Over the years, Amethyst has become more than just a leisure cafe, transforming into a cultural space of sorts.

Features Interview Tuesday, May 08, 2018 - 19:03

In the late 90s, when Kiran Rao had just moved back to Chennai, the city had very few places where people could just sit, relax and catch up with friends as they sipped on coffee or nibbled on snacks. While we’re home to the ubiquitous tea-kadais, bhavans and mess – and of course the popular beaches – Chennai didn’t have five-star cafes or European style patisseries back then.

Kiran decided to change that, when she came back to the city in 1998. She had moved to England at the age of 15 to complete her education. On her return to India, she missed the kind of environment these cafes created. "It definitely was a way of life for me as a student in England. You'd step out and want to be amongst people. It is stimulating to be amongst people isn't it?," she asks.

Two years later, in the year 2000, Amethyst was born. With a masters in History and Social Anthropology, Kiran says she alway harboured an interest in aesthetics, decorative arts and nature, and this reflected in the way Amethyst was planned.

Amethyst, Whites Road

Wild Garden Cafe (Indoor)

While it might be safe to say Kiran pioneered the idea of luxury cafes in the city, she brushes it off with, “It is not that Chennai didn’t have cafes. I remember cycling to this tea-coffee place in Adyar called The Hungry Tiger, I also liked the name. I merely re-pioneered the idea of a leisure cafe. I wanted a place where people could sit and relax and not just eat and run.”

And so, Amethyst was Kiran’s first renovation project set inside her ancestral property – a 100-year-old heritage bungalow with a front garden, broad verandas and a Madras roof. A decade later, Amethyst moved to its current location on Whites Road. Naturally, this space, too, was restored – from a simple-looking, out-of-use granary.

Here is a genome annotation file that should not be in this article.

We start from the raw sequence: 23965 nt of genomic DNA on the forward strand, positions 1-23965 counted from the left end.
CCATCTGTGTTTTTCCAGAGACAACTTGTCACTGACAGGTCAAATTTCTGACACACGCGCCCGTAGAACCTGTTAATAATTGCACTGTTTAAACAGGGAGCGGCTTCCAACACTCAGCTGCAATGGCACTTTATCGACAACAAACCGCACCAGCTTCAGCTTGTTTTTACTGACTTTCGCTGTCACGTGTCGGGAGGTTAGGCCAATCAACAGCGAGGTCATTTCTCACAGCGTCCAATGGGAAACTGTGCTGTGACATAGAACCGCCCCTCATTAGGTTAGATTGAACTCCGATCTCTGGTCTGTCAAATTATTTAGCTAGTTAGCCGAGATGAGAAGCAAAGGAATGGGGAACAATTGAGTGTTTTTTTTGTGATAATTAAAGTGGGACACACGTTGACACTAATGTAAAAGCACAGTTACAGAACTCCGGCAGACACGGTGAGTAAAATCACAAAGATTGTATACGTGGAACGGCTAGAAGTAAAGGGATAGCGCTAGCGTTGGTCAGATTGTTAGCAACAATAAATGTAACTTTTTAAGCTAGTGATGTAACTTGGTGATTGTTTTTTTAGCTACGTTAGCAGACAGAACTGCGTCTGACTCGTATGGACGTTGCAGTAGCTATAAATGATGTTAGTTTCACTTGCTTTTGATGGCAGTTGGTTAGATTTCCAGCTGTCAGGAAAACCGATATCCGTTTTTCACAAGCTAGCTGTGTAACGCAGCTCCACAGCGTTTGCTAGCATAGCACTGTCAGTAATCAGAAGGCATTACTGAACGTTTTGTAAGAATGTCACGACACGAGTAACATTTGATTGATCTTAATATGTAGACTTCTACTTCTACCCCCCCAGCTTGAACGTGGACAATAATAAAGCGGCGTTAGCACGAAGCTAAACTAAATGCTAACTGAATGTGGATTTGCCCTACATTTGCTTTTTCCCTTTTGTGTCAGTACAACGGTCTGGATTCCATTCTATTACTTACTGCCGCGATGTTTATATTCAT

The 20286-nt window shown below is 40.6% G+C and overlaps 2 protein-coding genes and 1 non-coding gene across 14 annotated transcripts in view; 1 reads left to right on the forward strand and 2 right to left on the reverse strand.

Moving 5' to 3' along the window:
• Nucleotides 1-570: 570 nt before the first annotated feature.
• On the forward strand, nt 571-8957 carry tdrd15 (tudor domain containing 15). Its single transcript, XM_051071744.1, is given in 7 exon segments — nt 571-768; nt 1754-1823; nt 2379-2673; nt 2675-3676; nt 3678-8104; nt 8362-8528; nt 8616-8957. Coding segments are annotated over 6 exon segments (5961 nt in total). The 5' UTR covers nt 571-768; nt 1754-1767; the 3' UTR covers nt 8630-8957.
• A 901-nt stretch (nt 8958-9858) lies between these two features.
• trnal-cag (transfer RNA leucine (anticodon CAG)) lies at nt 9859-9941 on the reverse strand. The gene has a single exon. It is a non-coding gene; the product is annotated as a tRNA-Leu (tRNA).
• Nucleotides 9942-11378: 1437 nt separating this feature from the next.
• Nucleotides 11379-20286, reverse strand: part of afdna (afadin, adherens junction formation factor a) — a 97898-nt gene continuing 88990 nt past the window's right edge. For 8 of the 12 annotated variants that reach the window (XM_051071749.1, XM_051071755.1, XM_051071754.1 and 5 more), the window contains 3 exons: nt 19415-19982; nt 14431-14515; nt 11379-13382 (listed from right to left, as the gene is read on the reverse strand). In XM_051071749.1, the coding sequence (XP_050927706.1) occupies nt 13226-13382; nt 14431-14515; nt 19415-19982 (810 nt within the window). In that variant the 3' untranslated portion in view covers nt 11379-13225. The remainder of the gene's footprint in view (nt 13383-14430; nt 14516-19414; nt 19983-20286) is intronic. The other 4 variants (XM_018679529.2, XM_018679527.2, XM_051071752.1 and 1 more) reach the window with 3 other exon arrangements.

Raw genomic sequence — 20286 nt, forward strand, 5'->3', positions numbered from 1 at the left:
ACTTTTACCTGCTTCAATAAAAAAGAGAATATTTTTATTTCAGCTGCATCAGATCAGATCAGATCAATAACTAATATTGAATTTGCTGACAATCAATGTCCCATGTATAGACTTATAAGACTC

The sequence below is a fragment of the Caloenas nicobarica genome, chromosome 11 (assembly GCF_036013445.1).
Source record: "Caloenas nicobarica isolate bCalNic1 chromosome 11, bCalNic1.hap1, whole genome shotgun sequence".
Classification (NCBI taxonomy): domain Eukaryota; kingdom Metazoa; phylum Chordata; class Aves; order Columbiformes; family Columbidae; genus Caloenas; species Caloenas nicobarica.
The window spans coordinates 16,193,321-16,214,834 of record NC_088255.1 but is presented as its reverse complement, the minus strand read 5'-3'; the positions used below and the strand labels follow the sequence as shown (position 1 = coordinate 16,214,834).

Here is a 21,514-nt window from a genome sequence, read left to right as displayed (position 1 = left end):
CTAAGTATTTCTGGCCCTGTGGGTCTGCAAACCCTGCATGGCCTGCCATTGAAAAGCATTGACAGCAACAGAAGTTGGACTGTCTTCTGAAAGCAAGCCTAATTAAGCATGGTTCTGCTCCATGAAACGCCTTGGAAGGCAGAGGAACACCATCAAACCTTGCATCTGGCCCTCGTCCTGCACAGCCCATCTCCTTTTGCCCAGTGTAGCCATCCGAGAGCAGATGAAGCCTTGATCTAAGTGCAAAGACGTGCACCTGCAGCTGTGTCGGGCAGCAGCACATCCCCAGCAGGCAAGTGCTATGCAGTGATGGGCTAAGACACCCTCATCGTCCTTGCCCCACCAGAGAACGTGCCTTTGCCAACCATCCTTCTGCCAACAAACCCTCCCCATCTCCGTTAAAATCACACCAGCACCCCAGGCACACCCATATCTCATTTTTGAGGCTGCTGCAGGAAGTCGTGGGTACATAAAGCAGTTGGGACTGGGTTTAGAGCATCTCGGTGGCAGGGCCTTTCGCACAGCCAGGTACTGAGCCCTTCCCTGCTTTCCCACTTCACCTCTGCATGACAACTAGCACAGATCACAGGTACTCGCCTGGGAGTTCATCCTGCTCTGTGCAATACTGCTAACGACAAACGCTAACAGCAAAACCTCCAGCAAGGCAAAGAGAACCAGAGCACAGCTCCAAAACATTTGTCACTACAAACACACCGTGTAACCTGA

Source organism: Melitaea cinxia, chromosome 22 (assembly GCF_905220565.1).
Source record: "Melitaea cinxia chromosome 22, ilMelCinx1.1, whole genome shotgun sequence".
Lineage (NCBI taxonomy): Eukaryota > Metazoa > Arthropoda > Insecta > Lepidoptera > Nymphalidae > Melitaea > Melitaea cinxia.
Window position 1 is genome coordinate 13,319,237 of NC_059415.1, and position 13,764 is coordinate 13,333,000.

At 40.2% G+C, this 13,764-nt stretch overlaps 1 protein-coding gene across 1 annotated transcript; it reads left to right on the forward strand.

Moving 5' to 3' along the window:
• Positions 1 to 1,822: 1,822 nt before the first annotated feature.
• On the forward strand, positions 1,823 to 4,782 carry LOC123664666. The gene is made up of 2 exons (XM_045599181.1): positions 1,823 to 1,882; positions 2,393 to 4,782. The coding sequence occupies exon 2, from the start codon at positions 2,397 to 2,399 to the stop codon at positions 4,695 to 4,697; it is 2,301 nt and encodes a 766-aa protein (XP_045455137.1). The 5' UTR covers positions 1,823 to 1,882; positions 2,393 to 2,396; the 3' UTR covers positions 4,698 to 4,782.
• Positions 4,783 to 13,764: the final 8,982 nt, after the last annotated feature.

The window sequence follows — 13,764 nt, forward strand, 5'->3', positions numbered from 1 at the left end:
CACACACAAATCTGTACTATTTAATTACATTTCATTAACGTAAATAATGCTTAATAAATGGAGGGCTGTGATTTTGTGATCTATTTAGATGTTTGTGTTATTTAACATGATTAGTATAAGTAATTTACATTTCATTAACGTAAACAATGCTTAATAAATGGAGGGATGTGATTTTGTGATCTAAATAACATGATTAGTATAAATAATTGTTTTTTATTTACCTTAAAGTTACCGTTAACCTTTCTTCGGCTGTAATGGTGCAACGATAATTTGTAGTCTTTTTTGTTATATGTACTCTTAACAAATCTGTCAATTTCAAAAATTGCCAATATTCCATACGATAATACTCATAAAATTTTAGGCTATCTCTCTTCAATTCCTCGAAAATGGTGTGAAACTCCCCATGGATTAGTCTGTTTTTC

Kiran admits that she enjoys the constraints that come with a limited canvas. “I like starting with a certain amount of constraint. If there’s a blank slate I might be at a loss,” she laughs adding, “To me, the philosophy of recycling and adaptive reuse is very inspiring. It is so wasteful to break things down or to just chuck them out. There’s so much that can be done when we’re talking about restoring or renovating spaces. I also discovered the excellent use of lime concrete while working on such projects.”

Kiran goes on to talk in length about her passion for restoring and renovating spaces. “Energy goes into construction. Most of it cannot be recreated – like stones formed over hundreds of years. Why waste all of that?” she asks.

Her business has grown over the years. Amethyst on Whites Road has a garden cafe (Wild Garden), a flower shop (Bloom), a fashion boutique (Upstairs) and a space to hold events (The Folly). The space at Chamiers, which is a collaboration with her long-time friend Mathangi Srinivasamurti, has a cafe (Chamiers Cafe), a gift shop and an exhibit space (Amethyst Room) that has become the go-to place in the city for book launches and pop-ups. Then there’s also Bhandej and Amrapalli Gold and Silver boutique in Nungambakkam.

Amethyst and Chamiers have also served as a platform for several brands to set shop in the city. “Chumbak opened their first retail outlet in the city with us actually. We’ve also got a brand new home decor outlet just across the street, a collaboration with Bangalore based Purple Turtles,” says Mathangi.

Apart from the ones in the city, Kiran has also restored a space in Puducherry – La Maison Rose, a cosy pink-walled French villa. Kiran rues that like Puducherry, it would be wonderful to preserve an entire area in the city. “The challenge in a place like Chennai is to find a small area and preserve the ethos of a street and to simply catch the culture of the area. It is quite sad to see that most of the neighbourhoods are being hollowed out right now, losing their essence.”

La Maison Rose

Having been invited to be on the panel of the third edition of a speaker-series event, Meraki - a Glassbox initiative - in the city, Kiran says, “There are so many more women entrepreneurs out there. While the system is failing in some areas, it is not in the others. All of us have to try and create some sort of balance. We’ve got to create training centres for those who have not had the opportunity to access the kind of education that’s necessary.”

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